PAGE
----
Though not shown, that region of the housing 5 located on the site where the bracket 12 is provided may be journaled by a vertical axis in a manner similar to that shown in the first to sixth embodiments to permit rotation of the housing 5. Also, the housing 5 may locally have a hinge structure to permit vertical pivotal movement of same. Thus, the position of the second aperture 7 may be easily varied, to enable a very easy adjustment of the eye zone.

It should be understood that the foregoing description relates to only preferred embodiments of the present invention, and that the present invention is not limited thereto except as defined in the appended claims.

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Referenced by
Citing PatentFiling datePublication dateApplicantTitle
US5668675 *Jan 18, 1995Sep 16, 1997Fredricks; Ronald J.Opto-electronic aid for alignment of exterior vehicle mirrors to minimize blind spot effects
US5790328 *Nov 5, 1996Aug 4, 1998Automotive Control Technologies, Inc.Vehicular visual safety device
US5993015 *Mar 14, 1997Nov 30, 1999Fredricks; Ronald J.Method and apparatus for determining the location of an occupant of a vehicle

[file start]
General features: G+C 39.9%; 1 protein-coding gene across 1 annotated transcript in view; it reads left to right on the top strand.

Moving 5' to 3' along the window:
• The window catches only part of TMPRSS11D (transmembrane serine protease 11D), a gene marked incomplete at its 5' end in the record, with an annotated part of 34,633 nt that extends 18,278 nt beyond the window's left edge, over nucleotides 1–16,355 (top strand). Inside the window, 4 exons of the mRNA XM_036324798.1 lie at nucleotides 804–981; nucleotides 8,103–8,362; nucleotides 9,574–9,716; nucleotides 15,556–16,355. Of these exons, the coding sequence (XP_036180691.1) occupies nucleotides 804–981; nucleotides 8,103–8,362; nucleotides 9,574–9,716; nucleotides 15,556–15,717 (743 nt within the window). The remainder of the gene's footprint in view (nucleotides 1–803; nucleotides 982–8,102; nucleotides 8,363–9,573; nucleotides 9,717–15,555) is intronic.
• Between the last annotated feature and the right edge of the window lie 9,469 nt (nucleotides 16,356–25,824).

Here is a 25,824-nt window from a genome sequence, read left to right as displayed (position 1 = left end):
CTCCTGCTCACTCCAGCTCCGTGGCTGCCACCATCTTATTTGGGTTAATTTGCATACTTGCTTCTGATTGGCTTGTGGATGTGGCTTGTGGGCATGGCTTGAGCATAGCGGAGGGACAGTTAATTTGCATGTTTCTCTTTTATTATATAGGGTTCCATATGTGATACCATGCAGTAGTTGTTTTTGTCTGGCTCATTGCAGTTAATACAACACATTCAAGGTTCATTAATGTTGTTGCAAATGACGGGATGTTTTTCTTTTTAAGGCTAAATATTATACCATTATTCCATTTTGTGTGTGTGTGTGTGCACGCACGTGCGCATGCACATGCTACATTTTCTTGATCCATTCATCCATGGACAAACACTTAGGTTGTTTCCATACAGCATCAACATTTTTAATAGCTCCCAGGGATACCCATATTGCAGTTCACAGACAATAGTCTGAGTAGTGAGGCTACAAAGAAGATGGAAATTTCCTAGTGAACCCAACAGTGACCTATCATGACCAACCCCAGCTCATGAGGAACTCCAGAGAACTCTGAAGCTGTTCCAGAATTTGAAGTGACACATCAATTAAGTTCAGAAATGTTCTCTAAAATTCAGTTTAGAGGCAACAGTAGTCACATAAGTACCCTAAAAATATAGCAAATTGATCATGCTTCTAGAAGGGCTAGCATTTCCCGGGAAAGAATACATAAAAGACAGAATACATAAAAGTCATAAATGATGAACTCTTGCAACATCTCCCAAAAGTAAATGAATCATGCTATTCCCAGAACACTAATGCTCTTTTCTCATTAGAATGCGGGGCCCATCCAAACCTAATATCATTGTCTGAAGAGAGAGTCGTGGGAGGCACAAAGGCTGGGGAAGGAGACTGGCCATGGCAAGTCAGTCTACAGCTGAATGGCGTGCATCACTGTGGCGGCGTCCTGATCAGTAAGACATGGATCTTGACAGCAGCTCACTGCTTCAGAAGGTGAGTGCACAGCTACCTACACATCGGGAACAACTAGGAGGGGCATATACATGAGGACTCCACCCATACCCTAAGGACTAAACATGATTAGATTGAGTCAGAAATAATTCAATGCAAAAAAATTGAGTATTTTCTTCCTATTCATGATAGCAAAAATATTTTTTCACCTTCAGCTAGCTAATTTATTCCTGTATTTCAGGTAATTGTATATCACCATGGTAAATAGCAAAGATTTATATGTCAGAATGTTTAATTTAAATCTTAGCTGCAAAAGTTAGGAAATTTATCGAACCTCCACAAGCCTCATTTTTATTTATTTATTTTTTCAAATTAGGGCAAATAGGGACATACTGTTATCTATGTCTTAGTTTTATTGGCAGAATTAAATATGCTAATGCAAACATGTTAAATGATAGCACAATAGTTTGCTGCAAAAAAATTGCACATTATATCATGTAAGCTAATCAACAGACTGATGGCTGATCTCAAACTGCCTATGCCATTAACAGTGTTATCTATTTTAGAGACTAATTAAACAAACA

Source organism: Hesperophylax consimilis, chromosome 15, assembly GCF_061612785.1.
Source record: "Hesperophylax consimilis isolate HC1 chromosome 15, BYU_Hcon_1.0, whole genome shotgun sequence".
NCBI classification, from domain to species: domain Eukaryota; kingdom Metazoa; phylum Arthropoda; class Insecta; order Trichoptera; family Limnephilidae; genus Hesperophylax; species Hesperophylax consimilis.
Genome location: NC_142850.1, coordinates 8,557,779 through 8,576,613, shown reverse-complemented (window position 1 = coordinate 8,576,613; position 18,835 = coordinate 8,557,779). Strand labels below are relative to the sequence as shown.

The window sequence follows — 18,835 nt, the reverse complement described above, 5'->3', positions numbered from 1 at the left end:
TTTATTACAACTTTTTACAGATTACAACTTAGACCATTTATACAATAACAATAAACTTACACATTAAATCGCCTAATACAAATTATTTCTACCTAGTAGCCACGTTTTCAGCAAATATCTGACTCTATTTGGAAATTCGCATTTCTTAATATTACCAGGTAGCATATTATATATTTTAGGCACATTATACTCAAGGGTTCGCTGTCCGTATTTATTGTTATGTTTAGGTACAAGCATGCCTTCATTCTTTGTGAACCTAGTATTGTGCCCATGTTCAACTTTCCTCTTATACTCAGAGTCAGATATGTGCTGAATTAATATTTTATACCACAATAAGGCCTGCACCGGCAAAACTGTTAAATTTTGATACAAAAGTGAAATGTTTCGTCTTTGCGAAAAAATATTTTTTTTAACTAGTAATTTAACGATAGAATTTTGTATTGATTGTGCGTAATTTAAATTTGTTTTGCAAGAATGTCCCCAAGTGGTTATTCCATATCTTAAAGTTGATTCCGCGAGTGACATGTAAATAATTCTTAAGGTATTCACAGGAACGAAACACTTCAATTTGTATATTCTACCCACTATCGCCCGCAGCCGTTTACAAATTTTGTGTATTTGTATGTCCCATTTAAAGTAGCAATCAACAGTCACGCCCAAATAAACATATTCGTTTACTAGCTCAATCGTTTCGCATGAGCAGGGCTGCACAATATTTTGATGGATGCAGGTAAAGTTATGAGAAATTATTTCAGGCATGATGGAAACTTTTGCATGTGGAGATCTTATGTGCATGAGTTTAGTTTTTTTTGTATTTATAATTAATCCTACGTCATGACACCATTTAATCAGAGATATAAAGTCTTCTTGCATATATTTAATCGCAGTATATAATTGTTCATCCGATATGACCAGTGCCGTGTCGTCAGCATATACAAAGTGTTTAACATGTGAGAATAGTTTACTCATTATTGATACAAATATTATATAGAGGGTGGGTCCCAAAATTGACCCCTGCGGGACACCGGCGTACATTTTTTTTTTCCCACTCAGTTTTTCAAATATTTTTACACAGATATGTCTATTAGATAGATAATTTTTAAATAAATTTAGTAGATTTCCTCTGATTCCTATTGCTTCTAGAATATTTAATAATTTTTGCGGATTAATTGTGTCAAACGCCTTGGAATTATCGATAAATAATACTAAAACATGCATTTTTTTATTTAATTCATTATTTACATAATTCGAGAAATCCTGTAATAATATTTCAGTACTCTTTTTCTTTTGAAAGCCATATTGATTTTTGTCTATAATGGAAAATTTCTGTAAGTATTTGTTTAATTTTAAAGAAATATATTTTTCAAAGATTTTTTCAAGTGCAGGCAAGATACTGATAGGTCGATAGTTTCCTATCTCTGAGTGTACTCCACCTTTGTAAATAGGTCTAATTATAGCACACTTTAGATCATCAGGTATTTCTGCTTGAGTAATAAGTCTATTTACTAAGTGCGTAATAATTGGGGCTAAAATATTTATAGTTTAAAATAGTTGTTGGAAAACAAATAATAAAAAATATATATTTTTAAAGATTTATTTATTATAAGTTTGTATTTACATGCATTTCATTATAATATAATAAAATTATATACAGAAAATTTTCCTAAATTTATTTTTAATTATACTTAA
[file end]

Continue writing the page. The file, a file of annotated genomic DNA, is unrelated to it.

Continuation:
US6302549Sep 7, 1999Oct 16, 2001Lang-Mekra North America, LlcMirror mounting assembly with biaxial adjustability
US6352231Apr 30, 1999Mar 5, 2002Lang-Mekra North America, LlcClamping support for securing rearview mirrors on motor vehicles
US6390631May 10, 1999May 21, 2002Lang-Mekra North America, LlcSystem for automatic adjustment of external mirrors for motor vehicles when driving in curves
US6491402Sep 7, 1999Dec 10, 2002Lang-Mekra North America, LlcMirror mounting assembly with modular components
US6554436 *Apr 30, 1999Apr 29, 2003Lang-Mekra North America, LlcHorn shaped rearview mirror with supplemental a mirror
US6793357Dec 26, 2001Sep 21, 2004Lang Mekra North America, LlcVehicle mirror mounting apparatus and method for assembling same